“A sculpture is not an object. It is an inquiry, a question, an answer. It is something that cannot be completed or perfected.”
Some of you may have set eyes on lumpy, curvy, massive rock-like objects, some drilled with huge holes in the middle, that could only belong to Henry Moore; or suspended metallic mobiles of colorful reds, yellows and blues, as imagined by Alexander Calder; or robust, voluptuous and often humorous human bodies by Fernando Botero. Above them all, no one could mistake those ultra-slim bronze figurines—so thin they stand like a single sheet of paper—and only a unique artist such as Swiss-born Alberto Giacometti could create such stoic yet imaginative pieces.
The National Art Center in Tokyo is currently hosting a full-scale retrospective of Giacometti’s works in “Alberto Giacometti—Collection Fondation Marguerite et Aimé Maeght” till the 4th of September this year. Giacometti’s first encounter with the art dealer Aimé Maeght began in 1951 when the sculptor launched his solo exhibition at the Maeght Gallery in Paris. Maeght persuaded Giacometti to produce a book of lithographs of his human figures. Their personal and working relationship continued to blossom, consequently leading to Maeght’s wife, Marguerite, purchasing most of the artist’s works. In 1947, Fondation Marguerite et Aimé Maeght opened in Saint-Paul de Vence, south France, sponsoring roughly more than 130 sculptures and drawings by Giacometti, most of which can now be admired at the National Art Center in Tokyo.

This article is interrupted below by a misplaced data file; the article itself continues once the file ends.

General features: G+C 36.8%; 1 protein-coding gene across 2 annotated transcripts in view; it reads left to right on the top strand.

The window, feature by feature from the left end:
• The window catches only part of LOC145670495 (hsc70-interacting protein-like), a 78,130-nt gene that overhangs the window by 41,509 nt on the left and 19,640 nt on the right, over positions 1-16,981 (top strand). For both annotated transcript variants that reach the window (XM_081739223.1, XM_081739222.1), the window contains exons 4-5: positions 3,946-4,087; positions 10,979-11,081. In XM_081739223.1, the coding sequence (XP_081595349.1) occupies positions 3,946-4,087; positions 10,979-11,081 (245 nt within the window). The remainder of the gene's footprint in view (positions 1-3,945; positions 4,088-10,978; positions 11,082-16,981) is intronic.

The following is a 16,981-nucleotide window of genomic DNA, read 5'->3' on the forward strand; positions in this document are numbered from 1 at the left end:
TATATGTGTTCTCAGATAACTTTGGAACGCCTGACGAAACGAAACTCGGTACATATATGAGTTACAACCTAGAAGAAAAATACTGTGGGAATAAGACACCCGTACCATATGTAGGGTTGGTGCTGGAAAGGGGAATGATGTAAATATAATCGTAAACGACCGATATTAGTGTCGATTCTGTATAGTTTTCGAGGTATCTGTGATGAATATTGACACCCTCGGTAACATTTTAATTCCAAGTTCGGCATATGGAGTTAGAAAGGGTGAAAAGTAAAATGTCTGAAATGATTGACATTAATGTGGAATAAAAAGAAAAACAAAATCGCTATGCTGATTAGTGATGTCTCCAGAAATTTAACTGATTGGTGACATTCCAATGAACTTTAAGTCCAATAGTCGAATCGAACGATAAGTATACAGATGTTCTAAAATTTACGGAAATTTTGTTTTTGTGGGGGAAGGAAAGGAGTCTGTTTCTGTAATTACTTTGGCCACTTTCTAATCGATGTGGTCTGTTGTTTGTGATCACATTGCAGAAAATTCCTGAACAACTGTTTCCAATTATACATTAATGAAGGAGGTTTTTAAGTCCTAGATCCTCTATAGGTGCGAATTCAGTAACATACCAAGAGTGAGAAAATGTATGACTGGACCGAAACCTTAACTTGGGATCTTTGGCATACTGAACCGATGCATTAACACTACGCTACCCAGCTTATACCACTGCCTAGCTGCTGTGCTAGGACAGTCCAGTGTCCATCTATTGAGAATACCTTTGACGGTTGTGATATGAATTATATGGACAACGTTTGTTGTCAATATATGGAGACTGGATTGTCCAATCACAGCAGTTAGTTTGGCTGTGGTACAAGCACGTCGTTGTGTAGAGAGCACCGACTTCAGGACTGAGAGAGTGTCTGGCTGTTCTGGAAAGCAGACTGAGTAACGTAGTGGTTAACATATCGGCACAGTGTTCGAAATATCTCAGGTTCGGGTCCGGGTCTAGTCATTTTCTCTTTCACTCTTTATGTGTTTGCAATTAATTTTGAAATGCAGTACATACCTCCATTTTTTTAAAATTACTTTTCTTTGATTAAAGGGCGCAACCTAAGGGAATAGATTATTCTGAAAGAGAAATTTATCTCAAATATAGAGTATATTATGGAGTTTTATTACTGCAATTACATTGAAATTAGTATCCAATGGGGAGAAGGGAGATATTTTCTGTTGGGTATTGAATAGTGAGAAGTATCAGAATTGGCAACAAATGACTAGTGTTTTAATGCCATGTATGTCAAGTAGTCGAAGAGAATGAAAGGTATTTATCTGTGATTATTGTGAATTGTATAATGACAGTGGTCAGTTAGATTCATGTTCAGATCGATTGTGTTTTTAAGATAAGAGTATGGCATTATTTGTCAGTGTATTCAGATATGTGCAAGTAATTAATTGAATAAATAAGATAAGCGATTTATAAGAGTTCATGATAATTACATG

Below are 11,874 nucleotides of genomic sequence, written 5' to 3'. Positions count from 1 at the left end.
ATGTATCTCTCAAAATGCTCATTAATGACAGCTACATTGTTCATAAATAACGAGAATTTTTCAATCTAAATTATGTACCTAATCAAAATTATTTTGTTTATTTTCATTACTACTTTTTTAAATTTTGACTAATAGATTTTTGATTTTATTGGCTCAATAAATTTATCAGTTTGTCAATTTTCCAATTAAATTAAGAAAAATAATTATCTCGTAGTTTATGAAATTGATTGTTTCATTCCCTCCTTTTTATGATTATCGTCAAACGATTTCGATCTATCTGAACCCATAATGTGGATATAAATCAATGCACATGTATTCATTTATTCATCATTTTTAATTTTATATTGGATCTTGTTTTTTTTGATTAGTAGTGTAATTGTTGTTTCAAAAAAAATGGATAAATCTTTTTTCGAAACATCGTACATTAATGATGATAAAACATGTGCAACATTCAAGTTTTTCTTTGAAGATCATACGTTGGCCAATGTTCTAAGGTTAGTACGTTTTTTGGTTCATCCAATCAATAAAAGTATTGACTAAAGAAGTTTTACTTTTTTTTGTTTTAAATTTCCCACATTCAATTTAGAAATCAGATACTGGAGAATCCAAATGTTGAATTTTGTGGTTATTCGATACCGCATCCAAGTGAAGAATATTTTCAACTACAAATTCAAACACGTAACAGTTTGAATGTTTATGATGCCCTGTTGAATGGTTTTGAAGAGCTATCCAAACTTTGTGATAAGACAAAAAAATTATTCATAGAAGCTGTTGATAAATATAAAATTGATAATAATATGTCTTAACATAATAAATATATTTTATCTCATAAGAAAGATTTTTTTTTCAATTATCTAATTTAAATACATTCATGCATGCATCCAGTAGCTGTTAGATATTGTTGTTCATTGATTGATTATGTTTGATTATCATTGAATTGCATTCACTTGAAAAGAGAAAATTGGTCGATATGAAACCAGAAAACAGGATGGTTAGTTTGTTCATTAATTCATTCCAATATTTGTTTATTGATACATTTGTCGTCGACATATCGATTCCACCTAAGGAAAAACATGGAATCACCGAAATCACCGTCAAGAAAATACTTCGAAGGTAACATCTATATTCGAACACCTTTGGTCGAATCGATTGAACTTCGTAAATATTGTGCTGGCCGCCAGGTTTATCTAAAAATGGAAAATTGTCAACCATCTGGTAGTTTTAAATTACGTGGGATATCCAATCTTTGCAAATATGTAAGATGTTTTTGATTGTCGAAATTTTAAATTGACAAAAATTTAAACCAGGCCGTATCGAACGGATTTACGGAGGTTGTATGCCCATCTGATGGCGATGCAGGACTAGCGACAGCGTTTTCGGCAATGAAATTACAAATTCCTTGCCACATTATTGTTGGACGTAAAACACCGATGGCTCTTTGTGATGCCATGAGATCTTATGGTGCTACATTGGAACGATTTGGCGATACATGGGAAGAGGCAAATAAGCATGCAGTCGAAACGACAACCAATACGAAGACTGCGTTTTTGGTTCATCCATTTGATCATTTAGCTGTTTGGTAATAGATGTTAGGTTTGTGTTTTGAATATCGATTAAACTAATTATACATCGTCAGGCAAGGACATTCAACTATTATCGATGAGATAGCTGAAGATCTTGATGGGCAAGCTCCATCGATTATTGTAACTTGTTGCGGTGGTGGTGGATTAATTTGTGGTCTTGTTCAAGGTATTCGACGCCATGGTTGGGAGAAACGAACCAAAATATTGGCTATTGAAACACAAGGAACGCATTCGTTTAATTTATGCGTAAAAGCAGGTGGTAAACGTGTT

It would be noteworthy to single out the ex-Surrealist Giacometti’s special relationship with the Japanese philosopher, Isaku Yanaihara, who became a regular model for the artist during the mid-1950s. Yanaihara then, arrived in Paris to attend the University of Paris in Sorbonne as a research fellow. On one occasion, he handed an essay (about Giacometti) written by poet Usami Eiji to the artist, who in turn, was apparently attracted by Yanaihara’s Oriental features, tall and lanky posture and deep intellect, that Giacometti persuaded the Japanese thinker to postpone his return trip to Japan so that he could commission him to sit for him regularly. Yanaihara naturally accepted, and sat for nearly twenty oil portraits and two sculptures.